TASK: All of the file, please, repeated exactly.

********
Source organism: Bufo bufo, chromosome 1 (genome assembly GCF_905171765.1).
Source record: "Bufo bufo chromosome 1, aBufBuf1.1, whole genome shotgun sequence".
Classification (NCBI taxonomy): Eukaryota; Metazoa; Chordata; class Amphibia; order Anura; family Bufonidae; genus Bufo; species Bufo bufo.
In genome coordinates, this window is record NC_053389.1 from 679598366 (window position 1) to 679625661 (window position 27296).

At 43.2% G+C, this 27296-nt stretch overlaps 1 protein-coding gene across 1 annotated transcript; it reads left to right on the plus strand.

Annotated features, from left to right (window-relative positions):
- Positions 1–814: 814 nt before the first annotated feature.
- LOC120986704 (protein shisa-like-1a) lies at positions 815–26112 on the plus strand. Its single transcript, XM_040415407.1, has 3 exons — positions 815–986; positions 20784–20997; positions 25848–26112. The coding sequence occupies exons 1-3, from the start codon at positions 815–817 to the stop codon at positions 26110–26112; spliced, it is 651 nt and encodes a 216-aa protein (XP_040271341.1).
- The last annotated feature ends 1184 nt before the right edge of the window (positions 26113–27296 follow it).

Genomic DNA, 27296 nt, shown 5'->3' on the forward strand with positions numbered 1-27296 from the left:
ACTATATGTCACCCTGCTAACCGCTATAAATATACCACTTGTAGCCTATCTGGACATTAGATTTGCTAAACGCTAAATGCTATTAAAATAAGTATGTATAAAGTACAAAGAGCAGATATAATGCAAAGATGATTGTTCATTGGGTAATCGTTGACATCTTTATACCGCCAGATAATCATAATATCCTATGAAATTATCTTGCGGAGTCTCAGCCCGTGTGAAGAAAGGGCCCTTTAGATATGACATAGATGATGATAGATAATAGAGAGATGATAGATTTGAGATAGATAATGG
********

Source organism: Bufo bufo, chromosome 1 (genome assembly GCF_905171765.1).
Source record: "Bufo bufo chromosome 1, aBufBuf1.1, whole genome shotgun sequence".
Classification (NCBI taxonomy): Eukaryota; Metazoa; Chordata; class Amphibia; order Anura; family Bufonidae; genus Bufo; species Bufo bufo.
In genome coordinates, this window is record NC_053389.1 from 679598366 (window position 1) to 679625661 (window position 27296).

At 43.2% G+C, this 27296-nt stretch overlaps 1 protein-coding gene across 1 annotated transcript; it reads left to right on the plus strand.

Annotated features, from left to right (window-relative positions):
- Positions 1–814: 814 nt before the first annotated feature.
- LOC120986704 (protein shisa-like-1a) lies at positions 815–26112 on the plus strand. Its single transcript, XM_040415407.1, has 3 exons — positions 815–986; positions 20784–20997; positions 25848–26112. The coding sequence occupies exons 1-3, from the start codon at positions 815–817 to the stop codon at positions 26110–26112; spliced, it is 651 nt and encodes a 216-aa protein (XP_040271341.1).
- The last annotated feature ends 1184 nt before the right edge of the window (positions 26113–27296 follow it).

Genomic DNA, 27296 nt, shown 5'->3' on the forward strand with positions numbered 1-27296 from the left:
ACTATATGTCACCCTGCTAACCGCTATAAATATACCACTTGTAGCCTATCTGGACATTAGATTTGCTAAACGCTAAATGCTATTAAAATAAGTATGTATAAAGTACAAAGAGCAGATATAATGCAAAGATGATTGTTCATTGGGTAATCGTTGACATCTTTATACCGCCAGATAATCATAATATCCTATGAAATTATCTTGCGGAGTCTCAGCCCGTGTGAAGAAAGGGCCCTTTAGATATGACATAGATGATGATAGATAATAGAGAGATGATAGATTTGAGATAGATAATGG